The “Bell Witch” is a famous haunting that hails from Adams, Tennessee. It has been the subject of poems, stories, novels, and films throughout the past two centuries. One of the earliest non-biographical works was a poem called The Trials of Betsy Bell, writer unknown, published in Nashville, Tennessee, in 1906.
The Pursuit of the Bell Witch
John Bell was already a successful North Carolina planter in 1804 when he brought his wife, Lucy, and six children to Robertson County, Tennessee. He eventually became owner of a 1,000-acre farm, in Adams, Tennessee. They were as blessed with children as they were monetary prosperity, and eventually had a total of seven sons and two daughters.
The spirit grew incredibly powerful in a variety of ways, which ultimately led many to believe a human was behind the incarnation. As far as actions and attitude, it seemed to be marooned in perpetual adolescence. The Bell Witch implied it was a spirit, but its behavior said otherwise.
Bell Witch skeptics existed when word first traveled that the Bell family experienced unusual trouble. The haunting has been blamed on Betsy, John, Jesse, and some have even blamed the entire family for orchestrating everything. Kate Batts has been blamed for nearly two centuries, over some minor dispute that both families dismissed.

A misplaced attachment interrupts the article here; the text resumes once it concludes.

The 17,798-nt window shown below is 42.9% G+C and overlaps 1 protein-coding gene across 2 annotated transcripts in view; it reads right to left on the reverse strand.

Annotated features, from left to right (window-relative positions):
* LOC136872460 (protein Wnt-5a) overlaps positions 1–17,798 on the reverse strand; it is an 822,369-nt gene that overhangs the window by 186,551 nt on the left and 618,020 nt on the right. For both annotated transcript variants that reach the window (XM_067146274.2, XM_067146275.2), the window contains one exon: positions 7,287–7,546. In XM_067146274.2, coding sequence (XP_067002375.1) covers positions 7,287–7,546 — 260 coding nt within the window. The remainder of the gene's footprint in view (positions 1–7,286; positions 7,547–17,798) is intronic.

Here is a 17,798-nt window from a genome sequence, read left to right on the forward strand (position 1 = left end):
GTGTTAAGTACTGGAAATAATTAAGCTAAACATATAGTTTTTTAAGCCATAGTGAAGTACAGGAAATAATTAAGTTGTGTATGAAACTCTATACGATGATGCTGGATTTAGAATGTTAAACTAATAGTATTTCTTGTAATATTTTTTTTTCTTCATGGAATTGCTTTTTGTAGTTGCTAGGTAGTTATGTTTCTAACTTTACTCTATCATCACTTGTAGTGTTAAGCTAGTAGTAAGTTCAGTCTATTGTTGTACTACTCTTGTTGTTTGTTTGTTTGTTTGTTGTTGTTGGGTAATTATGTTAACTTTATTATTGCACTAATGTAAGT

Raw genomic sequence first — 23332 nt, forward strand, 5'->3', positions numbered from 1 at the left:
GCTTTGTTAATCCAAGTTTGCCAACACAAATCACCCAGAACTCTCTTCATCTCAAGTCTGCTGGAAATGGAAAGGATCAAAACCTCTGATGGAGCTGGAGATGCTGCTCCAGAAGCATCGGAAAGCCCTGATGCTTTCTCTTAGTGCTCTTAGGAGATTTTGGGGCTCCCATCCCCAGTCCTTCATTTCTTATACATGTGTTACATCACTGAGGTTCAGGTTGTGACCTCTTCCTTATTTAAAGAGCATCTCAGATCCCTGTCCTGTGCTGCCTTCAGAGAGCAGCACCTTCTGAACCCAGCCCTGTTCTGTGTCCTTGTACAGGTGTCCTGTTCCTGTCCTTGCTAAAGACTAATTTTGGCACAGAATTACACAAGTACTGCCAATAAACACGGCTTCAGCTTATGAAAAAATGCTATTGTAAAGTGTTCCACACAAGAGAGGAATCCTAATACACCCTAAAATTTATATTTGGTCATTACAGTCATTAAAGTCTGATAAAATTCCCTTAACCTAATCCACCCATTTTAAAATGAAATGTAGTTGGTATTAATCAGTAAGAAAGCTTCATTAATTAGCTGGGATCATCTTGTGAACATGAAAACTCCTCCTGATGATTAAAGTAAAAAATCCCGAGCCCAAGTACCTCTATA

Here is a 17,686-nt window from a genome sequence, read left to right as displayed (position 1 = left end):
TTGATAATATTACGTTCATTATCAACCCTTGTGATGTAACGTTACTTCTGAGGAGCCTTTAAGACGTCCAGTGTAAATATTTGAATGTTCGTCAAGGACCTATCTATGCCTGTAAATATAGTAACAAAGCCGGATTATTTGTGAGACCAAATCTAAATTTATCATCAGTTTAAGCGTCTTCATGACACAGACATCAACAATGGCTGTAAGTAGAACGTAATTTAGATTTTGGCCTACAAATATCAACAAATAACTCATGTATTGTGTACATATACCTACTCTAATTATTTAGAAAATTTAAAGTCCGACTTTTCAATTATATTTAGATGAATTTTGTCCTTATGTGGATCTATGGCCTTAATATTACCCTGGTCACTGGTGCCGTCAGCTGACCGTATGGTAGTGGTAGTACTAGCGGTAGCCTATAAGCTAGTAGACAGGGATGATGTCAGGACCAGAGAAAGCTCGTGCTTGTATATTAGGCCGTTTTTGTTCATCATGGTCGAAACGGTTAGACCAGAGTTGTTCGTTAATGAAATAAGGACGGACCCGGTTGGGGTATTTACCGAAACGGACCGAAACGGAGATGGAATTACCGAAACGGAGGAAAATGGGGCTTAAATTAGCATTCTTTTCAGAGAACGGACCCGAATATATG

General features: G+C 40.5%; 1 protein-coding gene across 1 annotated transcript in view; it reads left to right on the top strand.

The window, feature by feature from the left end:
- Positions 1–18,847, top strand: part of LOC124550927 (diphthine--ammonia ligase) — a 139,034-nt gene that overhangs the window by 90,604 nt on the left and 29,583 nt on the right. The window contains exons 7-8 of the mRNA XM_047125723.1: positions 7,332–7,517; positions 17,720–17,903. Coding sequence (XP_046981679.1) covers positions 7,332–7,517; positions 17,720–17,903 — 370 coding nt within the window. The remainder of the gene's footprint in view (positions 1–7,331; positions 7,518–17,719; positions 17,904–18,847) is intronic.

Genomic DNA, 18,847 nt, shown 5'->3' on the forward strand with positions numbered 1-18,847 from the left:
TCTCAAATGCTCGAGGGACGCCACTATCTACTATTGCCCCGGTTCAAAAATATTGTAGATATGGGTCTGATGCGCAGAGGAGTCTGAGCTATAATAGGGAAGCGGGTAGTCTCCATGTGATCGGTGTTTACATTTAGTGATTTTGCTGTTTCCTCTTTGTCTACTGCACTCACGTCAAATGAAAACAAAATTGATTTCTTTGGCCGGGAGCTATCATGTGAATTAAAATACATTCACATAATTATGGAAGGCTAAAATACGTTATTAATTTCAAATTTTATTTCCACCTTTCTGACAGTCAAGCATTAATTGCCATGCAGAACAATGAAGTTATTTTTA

James Johnson, or “Old Sugarmouth,” became a central figure in Bell Witch history, almost as much as Betsy’s siblings were. His sons, John and Calvin, were said to have caught Powell in the middle of something dubious. This story has been passed down through Johnson’s descendents, but has not been published in any known works.
This final article on the Bell Witch addresses many revelations and rumors that have since surfaced. Nearly two centuries have passed since these events and countless legends have developed since. It’s impossible to gather them all, and even more difficult to find the necessary history on each theory to include it.
The Trials of Betsy Bell is a little-known song that once appeared in Southern Lyrics, a book published in 1907. The song is noted as being written in July of 1906, but there is no information on the writer. ‘Tis scarcely yet one hundred years Since came and went the things I tell, Since lived and loved, in direful fears, The blue-eyed beauty, Betsy Bell.